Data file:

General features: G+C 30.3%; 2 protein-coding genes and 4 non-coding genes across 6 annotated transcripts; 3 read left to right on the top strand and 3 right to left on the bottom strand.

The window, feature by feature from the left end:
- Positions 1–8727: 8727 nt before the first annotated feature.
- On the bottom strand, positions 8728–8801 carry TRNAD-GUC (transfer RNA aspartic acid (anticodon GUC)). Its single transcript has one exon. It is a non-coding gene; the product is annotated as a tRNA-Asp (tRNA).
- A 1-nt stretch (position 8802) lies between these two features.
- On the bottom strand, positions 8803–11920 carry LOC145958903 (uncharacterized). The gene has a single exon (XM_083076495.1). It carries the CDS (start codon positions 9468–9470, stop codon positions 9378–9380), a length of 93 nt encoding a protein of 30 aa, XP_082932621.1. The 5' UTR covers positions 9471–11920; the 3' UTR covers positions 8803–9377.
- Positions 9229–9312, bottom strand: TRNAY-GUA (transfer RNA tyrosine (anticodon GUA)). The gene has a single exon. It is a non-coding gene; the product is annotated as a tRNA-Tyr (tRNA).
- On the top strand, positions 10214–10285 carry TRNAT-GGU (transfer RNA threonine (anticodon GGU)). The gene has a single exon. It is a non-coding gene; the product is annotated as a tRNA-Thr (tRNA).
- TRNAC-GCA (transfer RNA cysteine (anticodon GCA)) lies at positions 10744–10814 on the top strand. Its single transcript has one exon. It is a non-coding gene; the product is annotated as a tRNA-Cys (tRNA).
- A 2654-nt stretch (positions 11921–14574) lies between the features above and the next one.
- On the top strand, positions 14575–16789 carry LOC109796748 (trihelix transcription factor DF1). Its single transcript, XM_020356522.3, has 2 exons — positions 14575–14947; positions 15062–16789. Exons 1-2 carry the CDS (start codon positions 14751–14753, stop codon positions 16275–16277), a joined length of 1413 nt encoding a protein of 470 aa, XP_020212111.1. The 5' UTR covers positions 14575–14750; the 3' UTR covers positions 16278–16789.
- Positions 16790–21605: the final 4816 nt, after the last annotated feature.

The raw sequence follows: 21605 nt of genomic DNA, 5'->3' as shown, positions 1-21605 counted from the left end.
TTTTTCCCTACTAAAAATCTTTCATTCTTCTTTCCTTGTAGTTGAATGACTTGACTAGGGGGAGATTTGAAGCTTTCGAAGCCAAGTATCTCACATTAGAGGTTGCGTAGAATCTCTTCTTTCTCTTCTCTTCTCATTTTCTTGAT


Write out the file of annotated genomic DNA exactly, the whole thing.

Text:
General features: G+C 30.3%; 2 protein-coding genes and 4 non-coding genes across 6 annotated transcripts; 3 read left to right on the top strand and 3 right to left on the bottom strand.

The window, feature by feature from the left end:
- Positions 1–8727: 8727 nt before the first annotated feature.
- On the bottom strand, positions 8728–8801 carry TRNAD-GUC (transfer RNA aspartic acid (anticodon GUC)). Its single transcript has one exon. It is a non-coding gene; the product is annotated as a tRNA-Asp (tRNA).
- A 1-nt stretch (position 8802) lies between these two features.
- On the bottom strand, positions 8803–11920 carry LOC145958903 (uncharacterized). The gene has a single exon (XM_083076495.1). It carries the CDS (start codon positions 9468–9470, stop codon positions 9378–9380), a length of 93 nt encoding a protein of 30 aa, XP_082932621.1. The 5' UTR covers positions 9471–11920; the 3' UTR covers positions 8803–9377.
- Positions 9229–9312, bottom strand: TRNAY-GUA (transfer RNA tyrosine (anticodon GUA)). The gene has a single exon. It is a non-coding gene; the product is annotated as a tRNA-Tyr (tRNA).
- On the top strand, positions 10214–10285 carry TRNAT-GGU (transfer RNA threonine (anticodon GGU)). The gene has a single exon. It is a non-coding gene; the product is annotated as a tRNA-Thr (tRNA).
- TRNAC-GCA (transfer RNA cysteine (anticodon GCA)) lies at positions 10744–10814 on the top strand. Its single transcript has one exon. It is a non-coding gene; the product is annotated as a tRNA-Cys (tRNA).
- A 2654-nt stretch (positions 11921–14574) lies between the features above and the next one.
- On the top strand, positions 14575–16789 carry LOC109796748 (trihelix transcription factor DF1). Its single transcript, XM_020356522.3, has 2 exons — positions 14575–14947; positions 15062–16789. Exons 1-2 carry the CDS (start codon positions 14751–14753, stop codon positions 16275–16277), a joined length of 1413 nt encoding a protein of 470 aa, XP_020212111.1. The 5' UTR covers positions 14575–14750; the 3' UTR covers positions 16278–16789.
- Positions 16790–21605: the final 4816 nt, after the last annotated feature.

The raw sequence follows: 21605 nt of genomic DNA, 5'->3' as shown, positions 1-21605 counted from the left end.
TTTTTCCCTACTAAAAATCTTTCATTCTTCTTTCCTTGTAGTTGAATGACTTGACTAGGGGGAGATTTGAAGCTTTCGAAGCCAAGTATCTCACATTAGAGGTTGCGTAGAATCTCTTCTTTCTCTTCTCTTCTCATTTTCTTGAT